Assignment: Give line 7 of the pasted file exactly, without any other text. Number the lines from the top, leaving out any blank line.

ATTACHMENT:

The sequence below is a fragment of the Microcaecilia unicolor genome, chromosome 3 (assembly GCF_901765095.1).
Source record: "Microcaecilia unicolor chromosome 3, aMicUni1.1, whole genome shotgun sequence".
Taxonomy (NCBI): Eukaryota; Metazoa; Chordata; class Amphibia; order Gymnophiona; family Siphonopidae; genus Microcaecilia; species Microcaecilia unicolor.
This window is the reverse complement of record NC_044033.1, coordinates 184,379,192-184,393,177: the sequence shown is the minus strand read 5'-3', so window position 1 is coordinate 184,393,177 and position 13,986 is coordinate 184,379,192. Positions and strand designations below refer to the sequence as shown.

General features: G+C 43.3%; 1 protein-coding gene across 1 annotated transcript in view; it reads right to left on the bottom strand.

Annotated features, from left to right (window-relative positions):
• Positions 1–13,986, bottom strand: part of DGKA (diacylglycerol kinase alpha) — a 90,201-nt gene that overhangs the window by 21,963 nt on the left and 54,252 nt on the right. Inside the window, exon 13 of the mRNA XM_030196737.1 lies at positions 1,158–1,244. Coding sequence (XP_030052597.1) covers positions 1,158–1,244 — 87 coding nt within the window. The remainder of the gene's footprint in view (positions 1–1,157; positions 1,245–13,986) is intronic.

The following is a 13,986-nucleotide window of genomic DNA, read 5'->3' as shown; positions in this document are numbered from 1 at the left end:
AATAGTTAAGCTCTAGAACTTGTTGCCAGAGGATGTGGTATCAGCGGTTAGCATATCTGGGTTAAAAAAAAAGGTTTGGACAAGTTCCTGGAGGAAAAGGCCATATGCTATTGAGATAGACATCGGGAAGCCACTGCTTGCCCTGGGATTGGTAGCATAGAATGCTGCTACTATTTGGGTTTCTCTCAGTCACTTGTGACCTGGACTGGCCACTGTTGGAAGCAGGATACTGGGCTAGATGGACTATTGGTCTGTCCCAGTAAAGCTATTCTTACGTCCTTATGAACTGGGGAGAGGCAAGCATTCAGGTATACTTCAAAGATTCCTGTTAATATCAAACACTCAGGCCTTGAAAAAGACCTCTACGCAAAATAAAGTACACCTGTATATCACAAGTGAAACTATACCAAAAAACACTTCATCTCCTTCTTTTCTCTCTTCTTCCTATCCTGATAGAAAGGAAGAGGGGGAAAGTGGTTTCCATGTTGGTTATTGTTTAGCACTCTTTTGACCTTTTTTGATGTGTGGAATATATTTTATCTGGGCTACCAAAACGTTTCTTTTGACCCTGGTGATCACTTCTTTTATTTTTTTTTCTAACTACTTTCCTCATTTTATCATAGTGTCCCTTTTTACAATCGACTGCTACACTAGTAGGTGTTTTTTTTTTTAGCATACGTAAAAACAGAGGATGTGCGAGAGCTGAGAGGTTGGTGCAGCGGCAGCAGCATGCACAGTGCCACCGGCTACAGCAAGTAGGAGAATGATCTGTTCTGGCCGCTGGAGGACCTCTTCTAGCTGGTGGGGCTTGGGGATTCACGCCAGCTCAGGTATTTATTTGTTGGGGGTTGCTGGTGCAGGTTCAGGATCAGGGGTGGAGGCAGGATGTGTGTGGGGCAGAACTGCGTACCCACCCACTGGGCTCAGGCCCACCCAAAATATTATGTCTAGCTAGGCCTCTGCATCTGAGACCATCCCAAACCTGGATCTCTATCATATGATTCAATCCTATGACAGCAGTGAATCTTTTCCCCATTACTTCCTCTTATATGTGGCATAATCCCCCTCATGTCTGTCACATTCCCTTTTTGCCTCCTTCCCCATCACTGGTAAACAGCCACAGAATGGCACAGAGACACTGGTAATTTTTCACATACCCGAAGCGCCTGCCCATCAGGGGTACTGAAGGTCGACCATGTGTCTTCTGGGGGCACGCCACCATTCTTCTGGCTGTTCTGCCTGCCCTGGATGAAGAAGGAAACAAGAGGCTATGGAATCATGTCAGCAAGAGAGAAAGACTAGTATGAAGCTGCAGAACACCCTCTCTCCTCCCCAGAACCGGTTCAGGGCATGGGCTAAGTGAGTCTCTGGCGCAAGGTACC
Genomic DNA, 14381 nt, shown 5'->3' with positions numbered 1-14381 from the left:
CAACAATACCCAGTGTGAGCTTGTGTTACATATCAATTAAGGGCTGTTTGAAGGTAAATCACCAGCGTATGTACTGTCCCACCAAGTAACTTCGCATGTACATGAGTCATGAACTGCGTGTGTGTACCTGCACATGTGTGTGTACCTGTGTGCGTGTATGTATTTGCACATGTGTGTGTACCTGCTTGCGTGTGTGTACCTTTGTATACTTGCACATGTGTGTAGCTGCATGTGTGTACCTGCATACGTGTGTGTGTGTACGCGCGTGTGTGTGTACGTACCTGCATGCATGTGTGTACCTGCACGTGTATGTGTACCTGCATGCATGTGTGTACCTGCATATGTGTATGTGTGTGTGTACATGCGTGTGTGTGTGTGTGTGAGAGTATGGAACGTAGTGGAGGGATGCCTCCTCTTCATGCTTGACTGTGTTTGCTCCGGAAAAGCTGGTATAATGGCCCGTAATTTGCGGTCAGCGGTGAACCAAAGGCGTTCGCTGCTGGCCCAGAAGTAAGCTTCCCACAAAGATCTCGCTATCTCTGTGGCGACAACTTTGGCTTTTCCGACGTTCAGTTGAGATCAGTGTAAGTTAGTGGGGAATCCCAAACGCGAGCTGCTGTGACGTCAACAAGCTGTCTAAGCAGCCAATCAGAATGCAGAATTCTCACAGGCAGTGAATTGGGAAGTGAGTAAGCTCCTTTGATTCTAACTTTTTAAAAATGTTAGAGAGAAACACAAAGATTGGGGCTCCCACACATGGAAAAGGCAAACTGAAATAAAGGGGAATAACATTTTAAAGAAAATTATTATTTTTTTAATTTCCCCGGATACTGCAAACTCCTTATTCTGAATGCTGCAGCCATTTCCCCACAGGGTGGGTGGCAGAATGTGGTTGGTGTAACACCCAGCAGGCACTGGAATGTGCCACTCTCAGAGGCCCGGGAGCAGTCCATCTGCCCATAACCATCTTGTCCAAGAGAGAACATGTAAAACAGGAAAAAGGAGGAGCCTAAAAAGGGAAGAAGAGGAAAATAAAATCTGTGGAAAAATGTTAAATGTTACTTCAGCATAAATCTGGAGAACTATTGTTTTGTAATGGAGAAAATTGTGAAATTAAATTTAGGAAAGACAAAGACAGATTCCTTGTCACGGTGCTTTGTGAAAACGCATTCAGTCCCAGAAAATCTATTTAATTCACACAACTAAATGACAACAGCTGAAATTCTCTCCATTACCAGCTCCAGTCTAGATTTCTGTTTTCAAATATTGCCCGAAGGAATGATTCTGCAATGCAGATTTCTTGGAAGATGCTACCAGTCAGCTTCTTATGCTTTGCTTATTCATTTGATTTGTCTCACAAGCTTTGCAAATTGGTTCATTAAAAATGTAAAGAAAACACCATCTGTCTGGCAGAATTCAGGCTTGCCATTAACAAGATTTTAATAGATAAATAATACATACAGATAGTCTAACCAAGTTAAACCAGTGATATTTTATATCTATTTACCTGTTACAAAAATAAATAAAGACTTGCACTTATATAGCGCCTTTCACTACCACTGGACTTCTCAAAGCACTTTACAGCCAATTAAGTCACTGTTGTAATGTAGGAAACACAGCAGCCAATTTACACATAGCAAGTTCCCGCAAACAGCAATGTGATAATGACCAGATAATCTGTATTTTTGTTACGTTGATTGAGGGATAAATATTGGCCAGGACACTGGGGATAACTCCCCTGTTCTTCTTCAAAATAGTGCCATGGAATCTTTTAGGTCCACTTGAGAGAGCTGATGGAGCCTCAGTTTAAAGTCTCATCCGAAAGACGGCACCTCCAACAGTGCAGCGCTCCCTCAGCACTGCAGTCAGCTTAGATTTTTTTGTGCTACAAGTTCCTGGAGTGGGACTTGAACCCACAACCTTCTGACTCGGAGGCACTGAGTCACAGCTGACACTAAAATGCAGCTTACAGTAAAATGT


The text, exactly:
• Positions 1–13,986, bottom strand: part of DGKA (diacylglycerol kinase alpha) — a 90,201-nt gene that overhangs the window by 21,963 nt on the left and 54,252 nt on the right. Inside the window, exon 13 of the mRNA XM_030196737.1 lies at positions 1,158–1,244. Coding sequence (XP_030052597.1) covers positions 1,158–1,244 — 87 coding nt within the window. The remainder of the gene's footprint in view (positions 1–1,157; positions 1,245–13,986) is intronic.